The installation of proper safety gear and equipment can help here as well. Check to make sure all gangways, loading ramps, canopy systems and safety cages are in step with current technology and safety standards. Regular maintenance checks should also be performed on industrial equipment—don’t wait until it’s obvious something needs to be repaired or replaced.
4. Fire Hazards
When your work involves heavy machinery, industrial vehicles, electrical wiring or welding equipment, fire safety precautions are an absolute must. Again, all employees should be trained on how to handle the potential of fire or situations involving combustibles. Signage should also be posted in appropriate areas so it can serve as a constant reminder on what to do.
Fire extinguishers, smoke detectors and other types of anti-fire equipment should be placed throughout your facility. They should also be clearly labeled and inspected on a regular basis to ensure they’re in good condition. Emergency phone numbers and instructions should also be posted throughout your facility.
5. Confined Space Hazards
Many industrial working environments require employees to work in confined spaces from time to time — places where oxygen could easily become scarce, leading to trouble (Vats and tanks are just two examples). The symptoms of suffocation aren’t always obvious and can make it hard for the affected person to call for help. The presence of toxic chemicals may complicate matters even further.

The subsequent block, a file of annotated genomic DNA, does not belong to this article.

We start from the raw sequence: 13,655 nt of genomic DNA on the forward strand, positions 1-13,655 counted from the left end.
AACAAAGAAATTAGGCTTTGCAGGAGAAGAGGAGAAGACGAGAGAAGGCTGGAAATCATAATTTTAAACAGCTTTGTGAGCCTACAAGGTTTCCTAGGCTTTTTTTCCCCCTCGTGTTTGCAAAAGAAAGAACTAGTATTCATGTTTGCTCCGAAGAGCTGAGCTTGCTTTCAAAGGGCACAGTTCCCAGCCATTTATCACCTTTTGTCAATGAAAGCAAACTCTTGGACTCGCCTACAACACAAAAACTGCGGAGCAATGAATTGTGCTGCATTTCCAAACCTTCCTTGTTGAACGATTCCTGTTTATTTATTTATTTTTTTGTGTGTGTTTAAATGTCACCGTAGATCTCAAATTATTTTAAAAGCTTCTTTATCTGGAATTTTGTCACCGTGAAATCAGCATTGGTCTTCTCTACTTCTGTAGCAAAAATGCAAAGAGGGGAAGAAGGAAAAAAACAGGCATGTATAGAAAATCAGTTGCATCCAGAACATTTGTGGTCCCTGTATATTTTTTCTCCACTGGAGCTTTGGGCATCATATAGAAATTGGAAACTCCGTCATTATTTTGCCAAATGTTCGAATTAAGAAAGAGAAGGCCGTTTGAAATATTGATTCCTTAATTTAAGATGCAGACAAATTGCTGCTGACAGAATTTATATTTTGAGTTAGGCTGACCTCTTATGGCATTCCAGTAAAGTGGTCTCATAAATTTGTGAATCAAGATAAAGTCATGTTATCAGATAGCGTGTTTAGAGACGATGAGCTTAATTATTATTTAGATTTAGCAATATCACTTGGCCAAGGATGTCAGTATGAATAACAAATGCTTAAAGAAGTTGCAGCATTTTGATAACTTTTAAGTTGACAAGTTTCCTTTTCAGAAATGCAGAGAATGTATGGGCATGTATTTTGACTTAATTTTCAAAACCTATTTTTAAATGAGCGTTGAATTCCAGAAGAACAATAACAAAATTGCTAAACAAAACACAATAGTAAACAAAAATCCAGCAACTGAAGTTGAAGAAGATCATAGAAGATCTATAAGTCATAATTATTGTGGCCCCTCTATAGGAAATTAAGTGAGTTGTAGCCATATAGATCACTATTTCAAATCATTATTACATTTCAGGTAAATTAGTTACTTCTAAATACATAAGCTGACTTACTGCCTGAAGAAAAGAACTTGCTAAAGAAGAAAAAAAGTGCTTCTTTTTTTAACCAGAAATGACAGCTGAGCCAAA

Make sure all workers know what constitutes a confined space and how to stay safe when working in one. Have team members work in pairs so that one is always clear of danger and free to react if necessary. Consider investing in reliable rescue equipment appropriate for confined spaces as well.
6. Presence of Non-Employees
Inept or complacent team members aren’t always the issue when it comes to industrial workplace safety hazards. Far too many accidents occur because of the presence of people that shouldn’t have been on the premises in the first place.
Limit who has access to your facilities and job sites. Make sure clear warnings are posted in as many places as necessary to prevent outsiders from unknowingly wandering into danger. Most importantly of all, make sure all employees are fully aware of the rules regarding non-employees or visitors. Make it clear that no exceptions are to be made under any circumstances — not even for friends or family. Diligently enforce the rules.
In addition to making clear rules and implementing thorough training, you can drastically improve the safety of your workplaces and job sites by investing in the right equipment. Always purchase equipment from a top vendor that makes it a point to keep safety in mind—a company like SafeRack is a great option. SafeRack specializes in supplying industrial companies and facilities with safety-centric fall protection equipment, gangways, loading ramps and more that are guaranteed to keep your workers and the integrity of your company safe.
About the author: Graeme Murphy serves on the executive leadership team of SixAx is as vice president of business strategy and development. Murphy oversees business development strategy for SafeRack in addition to managing international sales operations from the SixAxis office located in Kent, England.